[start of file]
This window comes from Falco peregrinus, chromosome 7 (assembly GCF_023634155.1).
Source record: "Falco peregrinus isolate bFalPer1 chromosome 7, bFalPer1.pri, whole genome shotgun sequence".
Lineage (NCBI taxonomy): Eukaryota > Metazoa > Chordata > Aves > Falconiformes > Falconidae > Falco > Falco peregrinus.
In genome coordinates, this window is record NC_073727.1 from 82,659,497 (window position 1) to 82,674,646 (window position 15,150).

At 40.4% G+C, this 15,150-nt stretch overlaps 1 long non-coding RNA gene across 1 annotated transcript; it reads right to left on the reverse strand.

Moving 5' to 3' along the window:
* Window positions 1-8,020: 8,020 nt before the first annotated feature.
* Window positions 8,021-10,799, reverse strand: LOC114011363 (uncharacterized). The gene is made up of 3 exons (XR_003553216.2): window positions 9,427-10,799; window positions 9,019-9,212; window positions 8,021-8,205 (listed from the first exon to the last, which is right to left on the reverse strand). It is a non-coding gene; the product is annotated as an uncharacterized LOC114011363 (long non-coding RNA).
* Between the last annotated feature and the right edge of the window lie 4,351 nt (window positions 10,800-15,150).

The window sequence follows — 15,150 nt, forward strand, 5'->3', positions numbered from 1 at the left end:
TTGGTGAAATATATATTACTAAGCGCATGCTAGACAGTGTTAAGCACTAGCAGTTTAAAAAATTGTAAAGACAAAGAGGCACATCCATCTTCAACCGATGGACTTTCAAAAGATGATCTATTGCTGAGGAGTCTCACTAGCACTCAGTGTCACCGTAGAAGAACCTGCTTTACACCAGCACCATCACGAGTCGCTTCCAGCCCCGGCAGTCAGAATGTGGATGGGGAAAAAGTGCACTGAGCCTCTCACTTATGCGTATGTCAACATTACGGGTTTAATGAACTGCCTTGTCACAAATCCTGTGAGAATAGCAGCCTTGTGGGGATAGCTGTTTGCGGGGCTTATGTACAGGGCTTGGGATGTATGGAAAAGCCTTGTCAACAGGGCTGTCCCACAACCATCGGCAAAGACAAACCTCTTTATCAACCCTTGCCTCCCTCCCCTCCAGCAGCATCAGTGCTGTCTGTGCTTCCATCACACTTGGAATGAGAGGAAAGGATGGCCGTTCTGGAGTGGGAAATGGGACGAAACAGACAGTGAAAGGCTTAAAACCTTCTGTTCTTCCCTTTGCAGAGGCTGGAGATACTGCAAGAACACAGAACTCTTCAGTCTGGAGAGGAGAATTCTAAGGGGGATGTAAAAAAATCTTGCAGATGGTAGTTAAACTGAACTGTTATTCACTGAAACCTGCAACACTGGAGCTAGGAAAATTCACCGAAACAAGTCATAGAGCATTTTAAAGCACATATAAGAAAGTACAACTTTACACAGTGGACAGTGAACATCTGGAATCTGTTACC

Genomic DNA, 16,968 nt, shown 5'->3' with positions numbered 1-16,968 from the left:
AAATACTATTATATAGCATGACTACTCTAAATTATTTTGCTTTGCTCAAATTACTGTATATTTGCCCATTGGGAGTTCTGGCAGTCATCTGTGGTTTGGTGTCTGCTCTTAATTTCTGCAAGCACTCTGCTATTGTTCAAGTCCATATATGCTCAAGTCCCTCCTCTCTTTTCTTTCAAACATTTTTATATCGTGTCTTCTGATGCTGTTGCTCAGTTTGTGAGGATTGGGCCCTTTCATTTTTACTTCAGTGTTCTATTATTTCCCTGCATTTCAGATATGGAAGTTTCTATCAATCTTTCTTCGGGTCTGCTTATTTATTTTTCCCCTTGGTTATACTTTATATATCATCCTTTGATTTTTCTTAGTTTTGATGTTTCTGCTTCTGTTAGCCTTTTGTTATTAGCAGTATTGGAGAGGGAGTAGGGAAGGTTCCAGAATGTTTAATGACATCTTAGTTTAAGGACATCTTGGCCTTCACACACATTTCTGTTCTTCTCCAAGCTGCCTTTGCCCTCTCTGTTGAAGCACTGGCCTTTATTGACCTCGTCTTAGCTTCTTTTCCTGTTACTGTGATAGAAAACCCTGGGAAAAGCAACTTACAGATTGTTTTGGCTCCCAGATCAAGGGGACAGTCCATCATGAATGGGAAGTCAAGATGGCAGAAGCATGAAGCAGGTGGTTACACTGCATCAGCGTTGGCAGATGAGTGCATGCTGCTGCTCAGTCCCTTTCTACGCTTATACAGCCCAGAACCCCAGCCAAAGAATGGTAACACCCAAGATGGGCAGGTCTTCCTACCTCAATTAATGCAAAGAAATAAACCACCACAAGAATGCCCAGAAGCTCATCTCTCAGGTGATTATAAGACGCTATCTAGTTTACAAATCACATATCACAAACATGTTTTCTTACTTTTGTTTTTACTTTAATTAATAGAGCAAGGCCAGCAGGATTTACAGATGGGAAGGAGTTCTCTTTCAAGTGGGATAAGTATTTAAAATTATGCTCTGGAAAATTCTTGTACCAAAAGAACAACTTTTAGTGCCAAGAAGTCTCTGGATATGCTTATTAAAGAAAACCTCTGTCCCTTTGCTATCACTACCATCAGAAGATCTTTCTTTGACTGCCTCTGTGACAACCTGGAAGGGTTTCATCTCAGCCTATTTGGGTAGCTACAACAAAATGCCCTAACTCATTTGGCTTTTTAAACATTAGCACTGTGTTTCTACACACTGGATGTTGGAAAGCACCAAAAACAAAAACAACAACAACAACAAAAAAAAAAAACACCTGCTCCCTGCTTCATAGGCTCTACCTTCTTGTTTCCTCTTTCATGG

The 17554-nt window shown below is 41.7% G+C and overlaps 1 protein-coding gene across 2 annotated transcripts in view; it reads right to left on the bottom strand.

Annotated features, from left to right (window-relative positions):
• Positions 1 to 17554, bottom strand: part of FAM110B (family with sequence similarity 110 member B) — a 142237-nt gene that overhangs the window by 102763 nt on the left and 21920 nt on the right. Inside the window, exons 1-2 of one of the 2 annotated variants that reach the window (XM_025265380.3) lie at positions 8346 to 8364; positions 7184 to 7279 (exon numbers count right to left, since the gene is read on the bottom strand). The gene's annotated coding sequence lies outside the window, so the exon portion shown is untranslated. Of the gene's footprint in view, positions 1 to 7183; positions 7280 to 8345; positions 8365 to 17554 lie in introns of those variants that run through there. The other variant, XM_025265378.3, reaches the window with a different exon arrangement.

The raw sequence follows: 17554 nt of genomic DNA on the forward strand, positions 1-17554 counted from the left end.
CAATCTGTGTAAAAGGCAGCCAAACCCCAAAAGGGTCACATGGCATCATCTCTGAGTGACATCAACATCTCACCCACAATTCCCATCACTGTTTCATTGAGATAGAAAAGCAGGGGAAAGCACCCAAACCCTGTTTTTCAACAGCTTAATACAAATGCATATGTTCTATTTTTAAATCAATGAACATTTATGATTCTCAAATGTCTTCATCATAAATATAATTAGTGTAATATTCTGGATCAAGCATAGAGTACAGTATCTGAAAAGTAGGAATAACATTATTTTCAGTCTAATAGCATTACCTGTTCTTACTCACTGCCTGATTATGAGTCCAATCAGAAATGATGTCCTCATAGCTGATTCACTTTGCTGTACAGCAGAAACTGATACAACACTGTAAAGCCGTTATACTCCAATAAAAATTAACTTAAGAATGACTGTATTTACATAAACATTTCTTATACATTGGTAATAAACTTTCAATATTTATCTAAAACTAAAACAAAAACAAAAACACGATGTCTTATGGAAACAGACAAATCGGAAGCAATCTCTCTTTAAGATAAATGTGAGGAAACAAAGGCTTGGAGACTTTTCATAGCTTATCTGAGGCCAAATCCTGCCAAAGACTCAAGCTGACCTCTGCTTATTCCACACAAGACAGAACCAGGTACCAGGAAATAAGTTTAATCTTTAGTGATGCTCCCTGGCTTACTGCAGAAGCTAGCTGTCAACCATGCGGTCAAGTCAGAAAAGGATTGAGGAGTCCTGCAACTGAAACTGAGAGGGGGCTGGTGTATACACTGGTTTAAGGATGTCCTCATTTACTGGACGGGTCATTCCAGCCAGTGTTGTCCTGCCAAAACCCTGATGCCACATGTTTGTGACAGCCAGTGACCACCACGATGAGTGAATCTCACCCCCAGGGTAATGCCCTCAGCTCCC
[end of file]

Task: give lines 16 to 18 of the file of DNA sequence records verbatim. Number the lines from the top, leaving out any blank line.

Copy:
• Positions 1 to 17554, bottom strand: part of FAM110B (family with sequence similarity 110 member B) — a 142237-nt gene that overhangs the window by 102763 nt on the left and 21920 nt on the right. Inside the window, exons 1-2 of one of the 2 annotated variants that reach the window (XM_025265380.3) lie at positions 8346 to 8364; positions 7184 to 7279 (exon numbers count right to left, since the gene is read on the bottom strand). The gene's annotated coding sequence lies outside the window, so the exon portion shown is untranslated. Of the gene's footprint in view, positions 1 to 7183; positions 7280 to 8345; positions 8365 to 17554 lie in introns of those variants that run through there. The other variant, XM_025265378.3, reaches the window with a different exon arrangement.

The raw sequence follows: 17554 nt of genomic DNA on the forward strand, positions 1-17554 counted from the left end.
CAATCTGTGTAAAAGGCAGCCAAACCCCAAAAGGGTCACATGGCATCATCTCTGAGTGACATCAACATCTCACCCACAATTCCCATCACTGTTTCATTGAGATAGAAAAGCAGGGGAAAGCACCCAAACCCTGTTTTTCAACAGCTTAATACAAATGCATATGTTCTATTTTTAAATCAATGAACATTTATGATTCTCAAATGTCTTCATCATAAATATAATTAGTGTAATATTCTGGATCAAGCATAGAGTACAGTATCTGAAAAGTAGGAATAACATTATTTTCAGTCTAATAGCATTACCTGTTCTTACTCACTGCCTGATTATGAGTCCAATCAGAAATGATGTCCTCATAGCTGATTCACTTTGCTGTACAGCAGAAACTGATACAACACTGTAAAGCCGTTATACTCCAATAAAAATTAACTTAAGAATGACTGTATTTACATAAACATTTCTTATACATTGGTAATAAACTTTCAATATTTATCTAAAACTAAAACAAAAACAAAAACACGATGTCTTATGGAAACAGACAAATCGGAAGCAATCTCTCTTTAAGATAAATGTGAGGAAACAAAGGCTTGGAGACTTTTCATAGCTTATCTGAGGCCAAATCCTGCCAAAGACTCAAGCTGACCTCTGCTTATTCCACACAAGACAGAACCAGGTACCAGGAAATAAGTTTAATCTTTAGTGATGCTCCCTGGCTTACTGCAGAAGCTAGCTGTCAACCATGCGGTCAAGTCAGAAAAGGATTGAGGAGTCCTGCAACTGAAACTGAGAGGGGGCTGGTGTATACACTGGTTTAAGGATGTCCTCATTTACTGGACGGGTCATTCCAGCCAGTGTTGTCCTGCCAAAACCCTGATGCCACATGTTTGTGACAGCCAGTGACCACCACGATGAGTGAATCTCACCCCCAGGGTAATGCCCTCAGCTCCC